Black Tea: From Historical Necessity to Daily Pleasure.

February 21, 2014
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Thanks to the wide ranging popularity that this family of tea has experienced over the last three centuries there are few people who have never tasted black tea. Imported from China in the early 17th century, the British soon introduced the beverage into their diet for its virtues and obvious daily benefits. The late afternoon break when tea was served with milk, sugar and a snack enabled the population to withstand the harsh working conditions required by the industrial revolution.

From one revolution to another, the one we make around the sun, brings, each year, a season where the weather encourages us to seek rich and invigorating beverages. While some terroirs are well known, others, more discreet, offer black teas that will also enhance your mornings or your return from winter outings. Here are some tantalizing ideas!

The long smothered oxidation method, used on the carefully selected, fine leaves and buds of Chinese Black teas creates rich and sweet liquors, with surprising velvety textures. Their aromas of resinous wood, cocoa or peanut mingle with more delicate fragrances of rose or blackcurrant. While some are sweet and refined, others have more rustic notes of wood fire or leather. Follow the development and diversification of these teas which are increasingly popular in China.

Though the modern mechanization of tea from British know-how has flooded the market with blends and classic brands, why not indulge in the experience of a single garden tea. From Assam to Nilgiri, Sri Lanka, Kenya, discover the malty and woody flavors of these full bodied teas with accents of spices or dried fruits. Accessible and versatile, with or without milk, they will rekindle your sparkle in this icy season!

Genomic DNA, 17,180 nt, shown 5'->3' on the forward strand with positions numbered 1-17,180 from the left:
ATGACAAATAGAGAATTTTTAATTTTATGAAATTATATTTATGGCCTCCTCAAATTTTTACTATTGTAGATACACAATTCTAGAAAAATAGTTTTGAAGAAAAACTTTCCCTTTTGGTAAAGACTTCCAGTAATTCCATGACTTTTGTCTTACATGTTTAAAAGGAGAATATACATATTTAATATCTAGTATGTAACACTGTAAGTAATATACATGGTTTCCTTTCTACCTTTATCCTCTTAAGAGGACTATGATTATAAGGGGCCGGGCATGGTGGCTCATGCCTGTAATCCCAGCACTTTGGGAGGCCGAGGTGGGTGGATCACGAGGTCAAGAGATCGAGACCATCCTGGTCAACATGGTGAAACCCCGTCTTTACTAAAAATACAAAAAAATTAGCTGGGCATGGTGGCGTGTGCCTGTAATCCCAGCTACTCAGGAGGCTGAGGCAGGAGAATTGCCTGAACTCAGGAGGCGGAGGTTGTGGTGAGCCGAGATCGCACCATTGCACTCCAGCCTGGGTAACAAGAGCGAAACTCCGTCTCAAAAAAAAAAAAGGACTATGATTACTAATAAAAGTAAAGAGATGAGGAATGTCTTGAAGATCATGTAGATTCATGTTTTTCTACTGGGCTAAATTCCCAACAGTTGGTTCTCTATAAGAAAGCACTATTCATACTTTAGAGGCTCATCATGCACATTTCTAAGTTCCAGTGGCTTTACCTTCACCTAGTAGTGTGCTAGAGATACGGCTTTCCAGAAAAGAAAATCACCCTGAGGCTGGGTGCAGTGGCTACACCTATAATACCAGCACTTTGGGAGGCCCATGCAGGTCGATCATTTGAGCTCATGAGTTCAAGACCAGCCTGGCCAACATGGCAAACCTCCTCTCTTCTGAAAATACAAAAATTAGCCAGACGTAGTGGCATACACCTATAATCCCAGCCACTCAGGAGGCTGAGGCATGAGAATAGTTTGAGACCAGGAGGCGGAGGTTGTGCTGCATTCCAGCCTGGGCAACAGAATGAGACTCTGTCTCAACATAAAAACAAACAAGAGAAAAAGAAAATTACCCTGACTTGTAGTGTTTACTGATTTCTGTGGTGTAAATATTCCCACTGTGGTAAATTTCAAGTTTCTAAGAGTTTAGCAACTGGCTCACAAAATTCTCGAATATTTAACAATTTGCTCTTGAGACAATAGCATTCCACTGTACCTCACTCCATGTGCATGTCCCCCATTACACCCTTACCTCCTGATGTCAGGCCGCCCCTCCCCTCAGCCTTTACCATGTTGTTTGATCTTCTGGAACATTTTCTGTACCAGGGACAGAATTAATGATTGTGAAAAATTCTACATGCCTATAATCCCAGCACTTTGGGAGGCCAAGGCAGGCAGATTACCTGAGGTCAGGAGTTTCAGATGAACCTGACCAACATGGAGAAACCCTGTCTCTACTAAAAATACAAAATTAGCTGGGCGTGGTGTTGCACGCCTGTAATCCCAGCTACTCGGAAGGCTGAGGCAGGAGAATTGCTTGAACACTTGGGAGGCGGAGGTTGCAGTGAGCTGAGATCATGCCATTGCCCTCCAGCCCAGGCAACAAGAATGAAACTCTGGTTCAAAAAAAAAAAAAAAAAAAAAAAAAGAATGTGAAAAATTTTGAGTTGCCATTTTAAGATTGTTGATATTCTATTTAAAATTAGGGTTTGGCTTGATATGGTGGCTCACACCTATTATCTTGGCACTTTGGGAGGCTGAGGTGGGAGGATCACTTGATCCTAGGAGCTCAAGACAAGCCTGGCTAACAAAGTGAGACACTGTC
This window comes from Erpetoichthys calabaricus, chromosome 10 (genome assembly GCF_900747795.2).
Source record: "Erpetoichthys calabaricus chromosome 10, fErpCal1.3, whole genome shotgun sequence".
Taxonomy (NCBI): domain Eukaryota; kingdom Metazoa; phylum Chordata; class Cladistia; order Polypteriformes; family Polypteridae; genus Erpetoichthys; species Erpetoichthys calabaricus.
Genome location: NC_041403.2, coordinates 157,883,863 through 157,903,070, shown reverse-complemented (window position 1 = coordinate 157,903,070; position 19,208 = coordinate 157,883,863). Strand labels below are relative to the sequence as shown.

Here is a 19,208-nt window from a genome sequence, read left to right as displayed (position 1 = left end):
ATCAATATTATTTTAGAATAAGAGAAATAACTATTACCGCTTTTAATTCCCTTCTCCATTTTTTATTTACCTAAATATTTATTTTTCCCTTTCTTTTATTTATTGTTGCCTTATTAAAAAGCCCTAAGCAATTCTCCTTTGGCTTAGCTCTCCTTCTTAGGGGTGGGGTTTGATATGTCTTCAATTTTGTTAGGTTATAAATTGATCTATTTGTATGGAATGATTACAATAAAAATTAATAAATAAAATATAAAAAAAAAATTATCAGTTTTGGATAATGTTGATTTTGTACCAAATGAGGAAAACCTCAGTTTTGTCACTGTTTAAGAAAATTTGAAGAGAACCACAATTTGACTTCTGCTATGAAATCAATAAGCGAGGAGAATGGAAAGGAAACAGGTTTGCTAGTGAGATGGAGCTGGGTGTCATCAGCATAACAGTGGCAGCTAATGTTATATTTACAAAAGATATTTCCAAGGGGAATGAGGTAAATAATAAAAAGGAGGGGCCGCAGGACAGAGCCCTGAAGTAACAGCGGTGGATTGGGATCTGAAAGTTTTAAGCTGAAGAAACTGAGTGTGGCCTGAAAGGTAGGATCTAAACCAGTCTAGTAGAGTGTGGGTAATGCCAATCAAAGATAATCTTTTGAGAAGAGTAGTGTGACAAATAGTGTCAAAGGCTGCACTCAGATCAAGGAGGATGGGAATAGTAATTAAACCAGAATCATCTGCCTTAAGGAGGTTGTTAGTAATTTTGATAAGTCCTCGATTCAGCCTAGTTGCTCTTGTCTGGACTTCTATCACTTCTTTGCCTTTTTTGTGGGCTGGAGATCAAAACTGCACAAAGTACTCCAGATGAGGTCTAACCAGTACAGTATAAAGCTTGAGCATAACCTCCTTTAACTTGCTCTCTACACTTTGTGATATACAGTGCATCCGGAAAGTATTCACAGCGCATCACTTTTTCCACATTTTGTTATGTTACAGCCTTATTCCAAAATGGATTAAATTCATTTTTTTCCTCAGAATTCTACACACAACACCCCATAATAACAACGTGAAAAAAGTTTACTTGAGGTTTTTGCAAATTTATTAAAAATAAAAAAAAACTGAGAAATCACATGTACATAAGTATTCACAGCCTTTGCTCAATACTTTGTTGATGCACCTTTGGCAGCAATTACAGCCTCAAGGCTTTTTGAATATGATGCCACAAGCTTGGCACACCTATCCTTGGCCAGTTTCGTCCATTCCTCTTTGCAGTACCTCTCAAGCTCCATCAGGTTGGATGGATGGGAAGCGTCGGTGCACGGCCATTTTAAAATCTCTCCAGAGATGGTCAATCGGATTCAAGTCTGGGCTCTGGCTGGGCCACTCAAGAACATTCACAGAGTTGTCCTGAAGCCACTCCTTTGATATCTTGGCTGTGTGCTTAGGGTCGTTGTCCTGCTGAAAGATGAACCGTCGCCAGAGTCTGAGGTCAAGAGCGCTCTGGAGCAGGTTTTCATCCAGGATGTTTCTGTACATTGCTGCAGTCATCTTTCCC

With its different harvests, the Darjeeling region provides balanced and complex liquors with a wide range of flavors, from nuances of springtime, vegetal and floral, to the comforting character of the summer and autumn productions with notes of hard wood tree bark and caramel. Sophisticated and tasty, these liquors have vanquished the world under the name of champagnes of black teas!

The more adventurous will be delighted with the full and sweet liquor of Nadeshiko, a recent innovation from Japan. Taiwan can also impress us with its famous Sun Moon Lake with vegetal and minty notes, or, from the east coast, Hualien Fengmi with intense floral and honeyed fragrances.

Let yourself be charmed by the rich diversity of black teas and accompany all your friendly gatherings with the simple pleasures of the communal teapot!

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